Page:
* Outside the Sixth Circuit, the FBI must merely follow the procedures set out in the Stored Communications Act, which protect communications but not as well as the Fourth Amendment does. The Sixth Circuit has held that emails are to be treated just like regular mail and, thus, the full protections of the Fourth Amendment apply (i.e., the FBI has to get warrants to search your emails).

Usually, at this point, the target of an investigation will hire some white-collar defense counsel and start negotiating. It doesn’t appear that MU did that. MU must have honestly believed it was a legal operation, that the DOJ wouldn’t pull the trigger on the Indictment (not all investigations result in indictments, after all), or that the DOJ wouldn’t go to the trouble to shutting down a business as diffuse and foreign-based as MU.

Exciting Indictments!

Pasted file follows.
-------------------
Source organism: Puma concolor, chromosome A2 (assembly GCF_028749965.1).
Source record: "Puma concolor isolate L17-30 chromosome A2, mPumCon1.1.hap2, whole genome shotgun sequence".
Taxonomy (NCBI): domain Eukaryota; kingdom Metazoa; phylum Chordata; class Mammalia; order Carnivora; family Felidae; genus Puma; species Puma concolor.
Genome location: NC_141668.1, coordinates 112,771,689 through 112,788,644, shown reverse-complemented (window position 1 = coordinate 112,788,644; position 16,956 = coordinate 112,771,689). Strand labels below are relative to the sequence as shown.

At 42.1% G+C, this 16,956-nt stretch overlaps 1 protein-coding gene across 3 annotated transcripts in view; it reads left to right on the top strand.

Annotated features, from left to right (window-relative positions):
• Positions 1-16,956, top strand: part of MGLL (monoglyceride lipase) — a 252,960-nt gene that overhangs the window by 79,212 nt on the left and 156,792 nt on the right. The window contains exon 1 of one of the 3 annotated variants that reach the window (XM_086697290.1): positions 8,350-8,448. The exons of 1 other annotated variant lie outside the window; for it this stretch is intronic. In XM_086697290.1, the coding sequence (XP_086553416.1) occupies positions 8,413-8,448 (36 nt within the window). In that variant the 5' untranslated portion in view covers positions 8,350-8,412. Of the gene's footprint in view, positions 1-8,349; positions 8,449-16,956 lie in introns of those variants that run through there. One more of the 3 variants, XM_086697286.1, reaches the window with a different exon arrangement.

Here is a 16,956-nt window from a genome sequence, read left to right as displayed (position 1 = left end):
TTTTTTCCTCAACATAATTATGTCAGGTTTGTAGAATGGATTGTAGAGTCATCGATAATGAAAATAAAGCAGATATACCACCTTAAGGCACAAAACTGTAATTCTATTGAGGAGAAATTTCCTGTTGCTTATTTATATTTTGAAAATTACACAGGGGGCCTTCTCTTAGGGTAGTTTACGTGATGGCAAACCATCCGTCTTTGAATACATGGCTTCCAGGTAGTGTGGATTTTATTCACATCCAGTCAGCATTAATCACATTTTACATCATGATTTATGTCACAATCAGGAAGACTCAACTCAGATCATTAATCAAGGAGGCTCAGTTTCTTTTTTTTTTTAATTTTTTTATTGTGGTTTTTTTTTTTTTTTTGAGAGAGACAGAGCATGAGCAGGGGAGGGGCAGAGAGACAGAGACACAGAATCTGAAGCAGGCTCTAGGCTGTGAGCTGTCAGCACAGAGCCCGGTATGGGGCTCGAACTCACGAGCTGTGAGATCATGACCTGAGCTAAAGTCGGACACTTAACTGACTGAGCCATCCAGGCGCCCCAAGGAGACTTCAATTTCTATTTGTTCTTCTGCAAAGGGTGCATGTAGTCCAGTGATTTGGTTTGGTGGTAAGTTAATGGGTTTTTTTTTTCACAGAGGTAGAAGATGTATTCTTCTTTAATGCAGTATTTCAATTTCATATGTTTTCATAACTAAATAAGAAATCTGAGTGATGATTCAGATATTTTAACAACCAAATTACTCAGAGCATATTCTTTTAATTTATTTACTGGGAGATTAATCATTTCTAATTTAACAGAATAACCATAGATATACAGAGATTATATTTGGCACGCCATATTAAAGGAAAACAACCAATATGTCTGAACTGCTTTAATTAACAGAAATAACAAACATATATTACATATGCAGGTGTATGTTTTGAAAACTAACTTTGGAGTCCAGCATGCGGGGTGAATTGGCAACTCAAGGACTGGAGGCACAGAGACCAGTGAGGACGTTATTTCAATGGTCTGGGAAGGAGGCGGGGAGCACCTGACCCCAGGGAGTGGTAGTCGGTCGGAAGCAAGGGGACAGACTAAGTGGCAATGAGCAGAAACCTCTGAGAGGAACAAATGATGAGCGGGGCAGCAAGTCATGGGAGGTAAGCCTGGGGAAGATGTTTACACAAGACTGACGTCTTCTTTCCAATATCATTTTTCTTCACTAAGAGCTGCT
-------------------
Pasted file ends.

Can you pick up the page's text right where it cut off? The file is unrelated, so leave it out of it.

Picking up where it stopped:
Indictments are like civil complaints, in that they aren’t proof. In other words, just because something is in the MU Indictment doesn’t mean that it’s true. It’ll be up to the U.S. Attorney to prove those facts.

Having said that, indictments are considerably more reliable than civil complaints because they are the result of a lengthy, in-depth investigation conducted by a grand jury. Grand juries are comprised of 16-23 ordinary people (just like regular juries, only, you know, grander), who investigate whether there is enough evidence to bring charges (“indictment”) against a criminal defendant. They have extraordinary and sometimes scary powers. They can subpoena virtually anyone, and there’s almost no way avoid testifying. Testimony is given in secret Many of the privileges we take for granted in a lawsuit simply don’t apply in a grand jury setting. Witnesses who refuse to testify can spend a long, long time in jail.*